Looked at as a part of an over-all political and military strategy, the current offensive is probably designed with several objectives and several considerations in mind. The point is important, for it bears on the most commonly heard theory: that the North Vietnamese wish to influence the American Presidential election. While the North Vietnamese have certainly not ignored that election, Americans tend to exaggerate its importance to their planning. There is a distinction to be made. In the Têt offensive the communist leaders risked the near annihilation of their troops in the South in order to show the American people in the most dramatic way the futility of the US military adventure. (The lesson of Têt was, to put it simply, that if the Americans did not withdraw from Vietnam in 1968 they would still be fighting the war in 1972.) The North risked an immediate military defeat for a political victory and the prospect of a complete reversal of the military situation in the long run.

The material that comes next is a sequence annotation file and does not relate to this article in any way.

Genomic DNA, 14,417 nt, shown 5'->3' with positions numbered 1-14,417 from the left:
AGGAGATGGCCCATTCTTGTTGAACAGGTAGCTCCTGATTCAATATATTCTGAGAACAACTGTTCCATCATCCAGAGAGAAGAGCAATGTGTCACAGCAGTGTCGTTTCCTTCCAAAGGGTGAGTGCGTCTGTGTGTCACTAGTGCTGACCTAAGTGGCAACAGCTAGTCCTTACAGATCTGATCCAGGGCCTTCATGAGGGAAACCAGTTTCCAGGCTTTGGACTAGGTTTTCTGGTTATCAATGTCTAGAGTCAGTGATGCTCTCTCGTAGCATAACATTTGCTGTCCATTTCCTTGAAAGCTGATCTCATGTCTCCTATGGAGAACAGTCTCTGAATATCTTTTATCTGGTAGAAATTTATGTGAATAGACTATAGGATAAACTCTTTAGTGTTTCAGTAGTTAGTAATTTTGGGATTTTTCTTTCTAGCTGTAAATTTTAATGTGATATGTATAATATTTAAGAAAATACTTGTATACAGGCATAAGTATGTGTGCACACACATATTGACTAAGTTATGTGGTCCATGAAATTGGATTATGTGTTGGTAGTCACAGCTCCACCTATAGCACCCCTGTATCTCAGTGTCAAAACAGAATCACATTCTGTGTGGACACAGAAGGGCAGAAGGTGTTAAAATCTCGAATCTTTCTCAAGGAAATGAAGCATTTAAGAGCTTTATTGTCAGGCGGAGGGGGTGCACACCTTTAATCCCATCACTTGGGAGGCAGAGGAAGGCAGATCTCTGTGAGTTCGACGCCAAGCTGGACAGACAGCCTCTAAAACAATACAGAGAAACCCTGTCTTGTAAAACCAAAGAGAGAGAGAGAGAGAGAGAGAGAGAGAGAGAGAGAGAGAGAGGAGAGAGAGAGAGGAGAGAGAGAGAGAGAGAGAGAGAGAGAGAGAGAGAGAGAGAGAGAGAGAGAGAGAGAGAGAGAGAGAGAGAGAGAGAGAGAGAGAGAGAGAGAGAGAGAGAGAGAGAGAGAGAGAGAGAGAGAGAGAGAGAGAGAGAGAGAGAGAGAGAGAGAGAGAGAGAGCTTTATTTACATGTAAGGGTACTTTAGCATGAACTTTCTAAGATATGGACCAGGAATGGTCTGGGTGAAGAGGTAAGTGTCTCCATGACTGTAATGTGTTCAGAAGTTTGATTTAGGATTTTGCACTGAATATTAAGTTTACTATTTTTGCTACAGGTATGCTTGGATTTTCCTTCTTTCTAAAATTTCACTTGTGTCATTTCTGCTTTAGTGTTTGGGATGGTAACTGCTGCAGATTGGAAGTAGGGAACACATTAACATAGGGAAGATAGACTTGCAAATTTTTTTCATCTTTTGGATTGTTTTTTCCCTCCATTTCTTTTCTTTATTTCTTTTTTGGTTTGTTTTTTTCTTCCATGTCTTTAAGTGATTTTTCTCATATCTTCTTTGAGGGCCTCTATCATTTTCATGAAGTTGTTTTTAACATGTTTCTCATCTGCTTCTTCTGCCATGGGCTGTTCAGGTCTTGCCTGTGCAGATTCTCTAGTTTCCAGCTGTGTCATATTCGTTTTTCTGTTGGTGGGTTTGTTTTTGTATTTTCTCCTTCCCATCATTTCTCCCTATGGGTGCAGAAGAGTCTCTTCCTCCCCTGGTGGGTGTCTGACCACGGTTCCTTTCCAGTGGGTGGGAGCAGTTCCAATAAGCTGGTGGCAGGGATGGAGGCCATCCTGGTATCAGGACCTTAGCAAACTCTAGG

The current offensive has not followed the same pattern at all. Rather than the spectacular but militarily ineffective demonstration expected by US commanders (who after four years have learned what the Têt offensive was about), it has begun as a conservative military campaign. The offensive will surely demonstrate to the American electorate the hollowness of Nixon’s 1968 campaign promises to end the war. But it will do so only as a consequence of North Vietnamese military advances. The North Vietnamese may well have realized that it would be difficult for them to manipulate an American election when so few American lives are at stake and the US aid and air support for the Saigon regime constitute such a small part of the US budget. If so, they expected not that the offensive would result in a final victory by influencing the election but merely that it would push the electorate and the Administration further toward a recognition of the hopelessness of the cause of the Saigon regime. The North’s offer of renewed secret negotiations was in all likelihood not a new initiative but merely an offer to discuss the softening or the actual surrender of the Nixon Administration’s position.